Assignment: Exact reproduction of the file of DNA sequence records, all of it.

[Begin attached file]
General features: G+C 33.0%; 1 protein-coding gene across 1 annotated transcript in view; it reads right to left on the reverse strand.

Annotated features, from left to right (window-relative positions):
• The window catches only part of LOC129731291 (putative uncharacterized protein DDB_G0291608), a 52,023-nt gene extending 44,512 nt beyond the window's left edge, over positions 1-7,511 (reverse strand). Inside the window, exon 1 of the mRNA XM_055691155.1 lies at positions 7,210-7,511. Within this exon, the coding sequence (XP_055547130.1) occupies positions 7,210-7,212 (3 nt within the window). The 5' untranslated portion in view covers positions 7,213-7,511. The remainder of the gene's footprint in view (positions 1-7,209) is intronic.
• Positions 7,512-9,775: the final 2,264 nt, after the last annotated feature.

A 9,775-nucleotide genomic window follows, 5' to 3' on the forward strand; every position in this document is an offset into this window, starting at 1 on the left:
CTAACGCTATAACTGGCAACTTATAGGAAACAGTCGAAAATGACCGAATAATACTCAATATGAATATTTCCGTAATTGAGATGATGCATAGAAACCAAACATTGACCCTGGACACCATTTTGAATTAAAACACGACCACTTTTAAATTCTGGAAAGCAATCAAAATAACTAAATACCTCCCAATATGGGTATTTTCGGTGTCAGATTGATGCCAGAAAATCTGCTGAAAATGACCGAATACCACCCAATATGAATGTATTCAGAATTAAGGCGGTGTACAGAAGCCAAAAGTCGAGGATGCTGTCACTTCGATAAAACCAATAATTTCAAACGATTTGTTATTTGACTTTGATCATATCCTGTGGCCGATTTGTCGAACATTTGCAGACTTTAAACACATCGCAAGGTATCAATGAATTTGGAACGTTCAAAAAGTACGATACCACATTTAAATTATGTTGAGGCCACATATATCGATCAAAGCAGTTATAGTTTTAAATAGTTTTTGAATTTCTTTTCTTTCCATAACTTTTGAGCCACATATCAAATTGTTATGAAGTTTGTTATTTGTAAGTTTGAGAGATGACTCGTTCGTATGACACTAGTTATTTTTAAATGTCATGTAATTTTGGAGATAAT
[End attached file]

General features: G+C 33.0%; 1 protein-coding gene across 1 annotated transcript in view; it reads right to left on the reverse strand.

Annotated features, from left to right (window-relative positions):
• The window catches only part of LOC129731291 (putative uncharacterized protein DDB_G0291608), a 52,023-nt gene extending 44,512 nt beyond the window's left edge, over positions 1-7,511 (reverse strand). Inside the window, exon 1 of the mRNA XM_055691155.1 lies at positions 7,210-7,511. Within this exon, the coding sequence (XP_055547130.1) occupies positions 7,210-7,212 (3 nt within the window). The 5' untranslated portion in view covers positions 7,213-7,511. The remainder of the gene's footprint in view (positions 1-7,209) is intronic.
• Positions 7,512-9,775: the final 2,264 nt, after the last annotated feature.

A 9,775-nucleotide genomic window follows, 5' to 3' on the forward strand; every position in this document is an offset into this window, starting at 1 on the left:
CTAACGCTATAACTGGCAACTTATAGGAAACAGTCGAAAATGACCGAATAATACTCAATATGAATATTTCCGTAATTGAGATGATGCATAGAAACCAAACATTGACCCTGGACACCATTTTGAATTAAAACACGACCACTTTTAAATTCTGGAAAGCAATCAAAATAACTAAATACCTCCCAATATGGGTATTTTCGGTGTCAGATTGATGCCAGAAAATCTGCTGAAAATGACCGAATACCACCCAATATGAATGTATTCAGAATTAAGGCGGTGTACAGAAGCCAAAAGTCGAGGATGCTGTCACTTCGATAAAACCAATAATTTCAAACGATTTGTTATTTGACTTTGATCATATCCTGTGGCCGATTTGTCGAACATTTGCAGACTTTAAACACATCGCAAGGTATCAATGAATTTGGAACGTTCAAAAAGTACGATACCACATTTAAATTATGTTGAGGCCACATATATCGATCAAAGCAGTTATAGTTTTAAATAGTTTTTGAATTTCTTTTCTTTCCATAACTTTTGAGCCACATATCAAATTGTTATGAAGTTTGTTATTTGTAAGTTTGAGAGATGACTCGTTCGTATGACACTAGTTATTTTTAAATGTCATGTAATTTTGGAGATAAT